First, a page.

I think the last sentence definitely holds truth-this is definitely a must-see for anime fans who like mystery and psychological thrillers.
 

Neil.T

Chuunibyou
You know, I've never been able to decide whether Perfect Blue or Tokyo Godfathers is my second-favourite Satoshi Kon film, and I likely never will. It's probably Perfect Blue when I'm watching Perfect Blue and Tokyo Godfathers when I'm watching Tokyo Godfathers!

I feel a bit bad for cheapening out here, but I doubt I'll be doing actual full posts for the Kon films, because my enthusiasm for them honestly prevents me from knowing where to even start, so I'll likely just bounce off of whatever you guys post. 🙂

And so...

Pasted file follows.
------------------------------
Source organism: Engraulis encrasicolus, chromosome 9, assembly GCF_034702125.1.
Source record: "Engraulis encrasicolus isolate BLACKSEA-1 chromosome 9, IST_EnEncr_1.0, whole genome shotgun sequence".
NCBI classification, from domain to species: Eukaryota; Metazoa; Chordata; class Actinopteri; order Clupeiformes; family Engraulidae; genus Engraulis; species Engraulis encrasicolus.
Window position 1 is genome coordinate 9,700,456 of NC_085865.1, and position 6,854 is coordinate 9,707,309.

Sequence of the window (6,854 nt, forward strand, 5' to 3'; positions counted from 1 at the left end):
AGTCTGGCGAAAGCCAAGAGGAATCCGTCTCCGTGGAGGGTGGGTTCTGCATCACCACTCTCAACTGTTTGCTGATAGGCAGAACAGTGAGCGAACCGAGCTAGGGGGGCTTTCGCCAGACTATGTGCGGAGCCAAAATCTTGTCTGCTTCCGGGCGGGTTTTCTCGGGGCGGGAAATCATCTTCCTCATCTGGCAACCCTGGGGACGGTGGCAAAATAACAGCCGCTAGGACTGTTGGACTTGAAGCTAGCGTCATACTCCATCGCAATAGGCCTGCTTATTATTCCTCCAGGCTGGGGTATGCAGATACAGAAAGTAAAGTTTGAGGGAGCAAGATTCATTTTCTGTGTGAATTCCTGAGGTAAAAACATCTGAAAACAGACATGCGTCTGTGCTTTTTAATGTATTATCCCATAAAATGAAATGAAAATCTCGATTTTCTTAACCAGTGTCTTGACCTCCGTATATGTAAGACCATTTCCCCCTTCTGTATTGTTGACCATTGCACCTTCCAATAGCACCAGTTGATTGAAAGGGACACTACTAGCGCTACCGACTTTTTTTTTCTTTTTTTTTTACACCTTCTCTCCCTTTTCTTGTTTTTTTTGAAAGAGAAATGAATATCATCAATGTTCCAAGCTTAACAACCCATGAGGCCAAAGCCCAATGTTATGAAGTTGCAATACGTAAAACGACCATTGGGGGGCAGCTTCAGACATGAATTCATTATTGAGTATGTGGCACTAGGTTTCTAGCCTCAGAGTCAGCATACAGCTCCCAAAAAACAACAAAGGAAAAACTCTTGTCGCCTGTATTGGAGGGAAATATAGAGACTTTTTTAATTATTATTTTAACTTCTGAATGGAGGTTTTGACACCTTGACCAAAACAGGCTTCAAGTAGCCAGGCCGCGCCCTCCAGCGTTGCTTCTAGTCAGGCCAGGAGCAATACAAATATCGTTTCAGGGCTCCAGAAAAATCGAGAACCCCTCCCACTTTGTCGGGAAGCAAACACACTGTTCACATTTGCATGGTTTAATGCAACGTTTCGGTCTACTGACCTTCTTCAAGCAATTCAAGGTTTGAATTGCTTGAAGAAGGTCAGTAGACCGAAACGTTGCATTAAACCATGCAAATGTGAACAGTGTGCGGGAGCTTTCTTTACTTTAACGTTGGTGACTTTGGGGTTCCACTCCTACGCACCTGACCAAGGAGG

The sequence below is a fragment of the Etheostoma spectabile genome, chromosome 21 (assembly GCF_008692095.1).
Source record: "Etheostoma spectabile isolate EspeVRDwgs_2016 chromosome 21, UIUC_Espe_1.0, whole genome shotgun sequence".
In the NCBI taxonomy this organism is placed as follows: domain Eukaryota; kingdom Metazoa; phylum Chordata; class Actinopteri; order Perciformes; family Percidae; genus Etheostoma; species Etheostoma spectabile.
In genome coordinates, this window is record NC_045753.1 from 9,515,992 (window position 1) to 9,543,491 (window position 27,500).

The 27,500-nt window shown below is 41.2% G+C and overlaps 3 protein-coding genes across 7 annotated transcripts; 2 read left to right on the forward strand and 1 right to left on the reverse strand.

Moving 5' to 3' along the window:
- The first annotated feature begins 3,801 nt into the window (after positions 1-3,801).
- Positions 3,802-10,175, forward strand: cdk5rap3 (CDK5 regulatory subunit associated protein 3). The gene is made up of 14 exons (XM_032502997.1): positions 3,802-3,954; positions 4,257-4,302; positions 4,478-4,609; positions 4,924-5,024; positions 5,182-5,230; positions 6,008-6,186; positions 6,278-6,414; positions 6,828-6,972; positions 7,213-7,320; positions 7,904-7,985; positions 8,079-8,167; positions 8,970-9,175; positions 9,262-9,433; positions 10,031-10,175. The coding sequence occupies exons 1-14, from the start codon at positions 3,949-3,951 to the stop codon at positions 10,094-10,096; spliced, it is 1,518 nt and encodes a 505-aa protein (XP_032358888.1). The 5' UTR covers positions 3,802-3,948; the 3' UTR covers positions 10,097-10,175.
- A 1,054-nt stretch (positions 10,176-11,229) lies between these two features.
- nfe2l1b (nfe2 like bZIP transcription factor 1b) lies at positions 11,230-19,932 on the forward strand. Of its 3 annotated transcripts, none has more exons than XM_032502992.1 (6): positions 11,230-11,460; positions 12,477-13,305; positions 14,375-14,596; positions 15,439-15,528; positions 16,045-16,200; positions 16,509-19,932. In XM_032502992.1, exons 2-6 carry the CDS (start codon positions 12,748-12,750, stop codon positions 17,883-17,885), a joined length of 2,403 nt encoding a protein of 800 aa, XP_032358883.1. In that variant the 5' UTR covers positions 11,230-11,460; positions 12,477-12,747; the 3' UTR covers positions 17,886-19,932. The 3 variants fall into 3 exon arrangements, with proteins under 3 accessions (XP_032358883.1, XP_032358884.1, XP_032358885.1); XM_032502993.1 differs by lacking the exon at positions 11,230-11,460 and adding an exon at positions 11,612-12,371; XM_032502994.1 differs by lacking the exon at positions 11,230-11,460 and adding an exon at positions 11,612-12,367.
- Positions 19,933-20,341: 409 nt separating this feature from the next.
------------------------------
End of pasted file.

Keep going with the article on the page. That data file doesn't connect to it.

And on repeat viewings the final truth is so well seeded but still shocking and surprising the first time you see it.
It's actually grotesque, hilarious and utterly disturbing all at the same time, isn't it? I remember that, when I first saw the film, I did not see it coming, but felt afterwards like it probably was possible to foresee it, because it is so well seeded, exactly as WMD says.

I love how the reflections in the glass show the ugly reality of the pursuit, which is a far cry from the light and floaty serenity of the illusion. I love as well how the chase scene finally breaks the logic of reality completely, in terms of how Mima's pursuer is able to keep up with her. This can't be happening; this shouldn't be happening; but it is, and Mima is suddenly forced into a life-or-death struggle for survival against someone who was the only sane element of her out-of-control life only a few minutes before.

We start with this happy poppy jingle